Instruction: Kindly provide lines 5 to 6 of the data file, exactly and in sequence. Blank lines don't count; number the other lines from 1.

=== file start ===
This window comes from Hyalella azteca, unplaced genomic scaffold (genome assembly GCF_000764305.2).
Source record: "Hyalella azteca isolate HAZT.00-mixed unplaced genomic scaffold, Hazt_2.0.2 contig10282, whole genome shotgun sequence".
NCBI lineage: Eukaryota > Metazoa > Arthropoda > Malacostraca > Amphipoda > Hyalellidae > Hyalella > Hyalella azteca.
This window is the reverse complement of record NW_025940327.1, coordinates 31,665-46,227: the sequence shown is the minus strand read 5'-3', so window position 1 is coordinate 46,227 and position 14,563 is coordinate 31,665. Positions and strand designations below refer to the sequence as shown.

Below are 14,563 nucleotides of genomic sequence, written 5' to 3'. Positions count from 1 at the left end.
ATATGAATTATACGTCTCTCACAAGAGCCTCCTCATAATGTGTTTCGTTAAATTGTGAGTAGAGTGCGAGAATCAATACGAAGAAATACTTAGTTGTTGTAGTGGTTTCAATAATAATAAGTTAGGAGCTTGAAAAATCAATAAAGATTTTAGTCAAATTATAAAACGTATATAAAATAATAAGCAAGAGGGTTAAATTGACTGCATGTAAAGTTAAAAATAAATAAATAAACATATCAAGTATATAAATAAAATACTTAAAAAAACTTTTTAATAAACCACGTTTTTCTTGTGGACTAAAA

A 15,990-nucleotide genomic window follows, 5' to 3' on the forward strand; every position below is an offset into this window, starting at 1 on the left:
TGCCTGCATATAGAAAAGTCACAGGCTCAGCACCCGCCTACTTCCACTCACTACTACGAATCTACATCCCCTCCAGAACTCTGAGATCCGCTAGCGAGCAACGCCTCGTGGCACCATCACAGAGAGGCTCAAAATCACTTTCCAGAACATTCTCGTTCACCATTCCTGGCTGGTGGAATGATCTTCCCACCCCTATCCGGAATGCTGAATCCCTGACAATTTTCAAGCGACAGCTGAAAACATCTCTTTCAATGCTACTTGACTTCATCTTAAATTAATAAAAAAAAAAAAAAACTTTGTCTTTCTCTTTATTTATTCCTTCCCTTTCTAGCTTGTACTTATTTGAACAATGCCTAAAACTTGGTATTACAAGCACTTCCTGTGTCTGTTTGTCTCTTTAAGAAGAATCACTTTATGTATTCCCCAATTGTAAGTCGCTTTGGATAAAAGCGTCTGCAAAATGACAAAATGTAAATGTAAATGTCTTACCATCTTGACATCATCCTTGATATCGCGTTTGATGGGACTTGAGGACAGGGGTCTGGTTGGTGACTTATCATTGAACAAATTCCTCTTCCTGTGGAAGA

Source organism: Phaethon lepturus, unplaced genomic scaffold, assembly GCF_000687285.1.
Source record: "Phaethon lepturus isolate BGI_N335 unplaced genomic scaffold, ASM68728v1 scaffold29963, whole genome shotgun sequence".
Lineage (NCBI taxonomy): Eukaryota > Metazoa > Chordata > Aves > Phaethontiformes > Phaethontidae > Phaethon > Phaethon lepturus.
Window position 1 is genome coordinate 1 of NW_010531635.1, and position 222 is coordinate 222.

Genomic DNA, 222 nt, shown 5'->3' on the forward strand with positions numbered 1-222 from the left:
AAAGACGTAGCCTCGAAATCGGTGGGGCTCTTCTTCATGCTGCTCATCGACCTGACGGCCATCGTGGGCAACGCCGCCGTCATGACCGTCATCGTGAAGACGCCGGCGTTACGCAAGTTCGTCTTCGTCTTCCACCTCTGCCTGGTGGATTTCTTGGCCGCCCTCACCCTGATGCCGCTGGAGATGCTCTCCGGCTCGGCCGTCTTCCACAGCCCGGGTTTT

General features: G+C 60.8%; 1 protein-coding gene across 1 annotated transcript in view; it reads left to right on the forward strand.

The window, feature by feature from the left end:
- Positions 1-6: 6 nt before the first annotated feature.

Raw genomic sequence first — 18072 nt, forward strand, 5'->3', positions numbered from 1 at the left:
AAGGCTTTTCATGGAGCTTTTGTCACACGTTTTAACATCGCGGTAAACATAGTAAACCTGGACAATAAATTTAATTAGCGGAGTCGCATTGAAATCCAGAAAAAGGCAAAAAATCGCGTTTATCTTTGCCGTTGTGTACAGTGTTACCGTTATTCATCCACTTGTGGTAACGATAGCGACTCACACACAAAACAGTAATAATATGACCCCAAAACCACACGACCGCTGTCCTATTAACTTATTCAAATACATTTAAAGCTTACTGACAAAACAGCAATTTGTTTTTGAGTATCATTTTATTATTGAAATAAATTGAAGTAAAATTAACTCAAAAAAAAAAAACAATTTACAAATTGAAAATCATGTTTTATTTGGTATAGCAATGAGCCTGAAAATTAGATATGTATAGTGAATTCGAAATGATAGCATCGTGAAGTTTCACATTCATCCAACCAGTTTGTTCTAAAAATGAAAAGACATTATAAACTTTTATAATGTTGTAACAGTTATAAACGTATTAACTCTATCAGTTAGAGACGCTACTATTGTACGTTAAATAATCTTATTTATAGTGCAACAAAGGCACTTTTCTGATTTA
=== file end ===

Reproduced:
Below are 14,563 nucleotides of genomic sequence, written 5' to 3'. Positions count from 1 at the left end.
ATATGAATTATACGTCTCTCACAAGAGCCTCCTCATAATGTGTTTCGTTAAATTGTGAGTAGAGTGCGAGAATCAATACGAAGAAATACTTAGTTGTTGTAGTGGTTTCAATAATAATAAGTTAGGAGCTTGAAAAATCAATAAAGATTTTAGTCAAATTATAAAACGTATATAAAATAATAAGCAAGAGGGTTAAATTGACTGCATGTAAAGTTAAAAATAAATAAATAAACATATCAAGTATATAAATAAAATACTTAAAAAAACTTTTTAATAAACCACGTTTTTCTTGTGGACTAAAA